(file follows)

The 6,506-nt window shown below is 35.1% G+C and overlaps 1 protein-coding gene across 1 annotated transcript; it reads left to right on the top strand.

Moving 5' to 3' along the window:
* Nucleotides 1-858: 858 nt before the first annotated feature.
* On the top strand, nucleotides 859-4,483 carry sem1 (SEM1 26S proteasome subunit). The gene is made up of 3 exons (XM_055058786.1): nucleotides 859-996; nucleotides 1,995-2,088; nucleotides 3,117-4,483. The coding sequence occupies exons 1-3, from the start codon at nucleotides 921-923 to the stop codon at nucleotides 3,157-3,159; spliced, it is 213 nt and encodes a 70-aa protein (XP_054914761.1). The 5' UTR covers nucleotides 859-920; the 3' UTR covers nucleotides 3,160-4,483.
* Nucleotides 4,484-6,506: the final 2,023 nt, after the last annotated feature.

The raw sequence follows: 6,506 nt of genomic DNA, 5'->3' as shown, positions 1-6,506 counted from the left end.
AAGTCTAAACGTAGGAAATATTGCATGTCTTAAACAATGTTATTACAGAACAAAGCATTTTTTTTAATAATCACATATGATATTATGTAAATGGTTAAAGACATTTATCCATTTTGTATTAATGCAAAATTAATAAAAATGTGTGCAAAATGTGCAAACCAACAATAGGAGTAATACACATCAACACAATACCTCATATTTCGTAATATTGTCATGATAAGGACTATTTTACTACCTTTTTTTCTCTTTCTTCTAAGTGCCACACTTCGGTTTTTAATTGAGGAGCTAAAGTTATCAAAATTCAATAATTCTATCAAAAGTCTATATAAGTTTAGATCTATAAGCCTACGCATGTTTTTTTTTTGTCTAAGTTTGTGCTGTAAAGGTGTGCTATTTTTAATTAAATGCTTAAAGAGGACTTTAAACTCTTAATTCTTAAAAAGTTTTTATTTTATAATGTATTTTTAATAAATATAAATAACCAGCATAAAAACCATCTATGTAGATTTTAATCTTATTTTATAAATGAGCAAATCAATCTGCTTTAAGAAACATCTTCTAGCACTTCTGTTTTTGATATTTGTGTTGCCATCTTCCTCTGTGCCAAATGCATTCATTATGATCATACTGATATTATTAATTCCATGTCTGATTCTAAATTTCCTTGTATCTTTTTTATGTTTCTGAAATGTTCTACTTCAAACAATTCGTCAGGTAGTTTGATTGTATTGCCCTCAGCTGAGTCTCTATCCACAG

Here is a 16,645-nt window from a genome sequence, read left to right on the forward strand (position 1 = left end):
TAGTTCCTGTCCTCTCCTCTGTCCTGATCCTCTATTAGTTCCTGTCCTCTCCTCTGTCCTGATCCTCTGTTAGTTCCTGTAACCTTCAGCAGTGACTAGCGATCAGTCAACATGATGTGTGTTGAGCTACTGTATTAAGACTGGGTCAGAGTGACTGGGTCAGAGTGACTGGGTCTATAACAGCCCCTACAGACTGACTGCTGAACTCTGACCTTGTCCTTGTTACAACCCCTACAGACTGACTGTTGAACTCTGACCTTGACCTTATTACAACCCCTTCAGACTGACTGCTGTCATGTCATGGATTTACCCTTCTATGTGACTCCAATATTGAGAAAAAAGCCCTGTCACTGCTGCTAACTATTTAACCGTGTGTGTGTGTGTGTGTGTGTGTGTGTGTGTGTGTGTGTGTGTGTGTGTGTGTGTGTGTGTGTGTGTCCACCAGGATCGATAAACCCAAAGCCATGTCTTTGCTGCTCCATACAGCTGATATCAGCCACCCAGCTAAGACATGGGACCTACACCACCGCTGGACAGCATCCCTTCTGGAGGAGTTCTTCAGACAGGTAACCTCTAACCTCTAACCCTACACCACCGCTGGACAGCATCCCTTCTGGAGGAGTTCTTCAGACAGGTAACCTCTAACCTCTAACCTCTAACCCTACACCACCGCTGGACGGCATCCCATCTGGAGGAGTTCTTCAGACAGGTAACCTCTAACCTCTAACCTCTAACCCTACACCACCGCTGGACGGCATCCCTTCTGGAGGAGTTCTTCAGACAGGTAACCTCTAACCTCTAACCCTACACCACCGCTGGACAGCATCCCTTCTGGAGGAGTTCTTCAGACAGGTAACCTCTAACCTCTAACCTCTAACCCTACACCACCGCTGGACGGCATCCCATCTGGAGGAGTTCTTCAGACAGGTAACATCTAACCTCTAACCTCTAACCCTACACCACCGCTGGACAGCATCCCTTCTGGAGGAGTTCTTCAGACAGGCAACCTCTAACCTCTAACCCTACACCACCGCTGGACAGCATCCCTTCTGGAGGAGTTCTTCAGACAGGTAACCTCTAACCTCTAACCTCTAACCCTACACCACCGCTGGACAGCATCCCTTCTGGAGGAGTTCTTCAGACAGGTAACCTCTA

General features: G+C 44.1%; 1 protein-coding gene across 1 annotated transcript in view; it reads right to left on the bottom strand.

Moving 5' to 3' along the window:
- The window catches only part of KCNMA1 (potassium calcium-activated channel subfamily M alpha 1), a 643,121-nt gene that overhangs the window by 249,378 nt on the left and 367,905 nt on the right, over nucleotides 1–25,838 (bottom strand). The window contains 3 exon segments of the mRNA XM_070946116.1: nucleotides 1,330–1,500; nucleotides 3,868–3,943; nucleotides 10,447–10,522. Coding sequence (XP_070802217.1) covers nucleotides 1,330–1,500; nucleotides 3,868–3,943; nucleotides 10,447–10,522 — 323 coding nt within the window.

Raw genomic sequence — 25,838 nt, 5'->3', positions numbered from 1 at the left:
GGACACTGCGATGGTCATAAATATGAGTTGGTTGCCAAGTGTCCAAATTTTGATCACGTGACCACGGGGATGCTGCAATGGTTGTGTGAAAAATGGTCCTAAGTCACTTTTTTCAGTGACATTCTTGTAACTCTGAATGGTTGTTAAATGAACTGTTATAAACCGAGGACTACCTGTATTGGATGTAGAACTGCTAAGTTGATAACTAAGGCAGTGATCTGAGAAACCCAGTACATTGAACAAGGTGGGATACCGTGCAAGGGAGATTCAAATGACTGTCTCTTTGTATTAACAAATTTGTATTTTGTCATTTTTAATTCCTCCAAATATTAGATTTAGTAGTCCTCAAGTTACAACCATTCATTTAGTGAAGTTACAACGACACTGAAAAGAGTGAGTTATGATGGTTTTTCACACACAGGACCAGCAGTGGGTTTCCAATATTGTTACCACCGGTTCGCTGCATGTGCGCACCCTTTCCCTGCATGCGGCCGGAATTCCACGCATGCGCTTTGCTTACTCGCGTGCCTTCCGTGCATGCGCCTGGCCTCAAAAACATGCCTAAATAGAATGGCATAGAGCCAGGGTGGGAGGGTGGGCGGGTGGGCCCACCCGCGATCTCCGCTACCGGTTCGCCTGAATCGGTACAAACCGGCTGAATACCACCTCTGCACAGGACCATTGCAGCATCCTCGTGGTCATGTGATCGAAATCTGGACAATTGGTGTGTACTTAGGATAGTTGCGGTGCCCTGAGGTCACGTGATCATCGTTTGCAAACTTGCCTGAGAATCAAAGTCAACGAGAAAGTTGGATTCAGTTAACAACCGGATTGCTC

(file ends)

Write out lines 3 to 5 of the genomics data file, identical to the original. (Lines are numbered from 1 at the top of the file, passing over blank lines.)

* Nucleotides 1-858: 858 nt before the first annotated feature.
* On the top strand, nucleotides 859-4,483 carry sem1 (SEM1 26S proteasome subunit). The gene is made up of 3 exons (XM_055058786.1): nucleotides 859-996; nucleotides 1,995-2,088; nucleotides 3,117-4,483. The coding sequence occupies exons 1-3, from the start codon at nucleotides 921-923 to the stop codon at nucleotides 3,157-3,159; spliced, it is 213 nt and encodes a 70-aa protein (XP_054914761.1). The 5' UTR covers nucleotides 859-920; the 3' UTR covers nucleotides 3,160-4,483.
* Nucleotides 4,484-6,506: the final 2,023 nt, after the last annotated feature.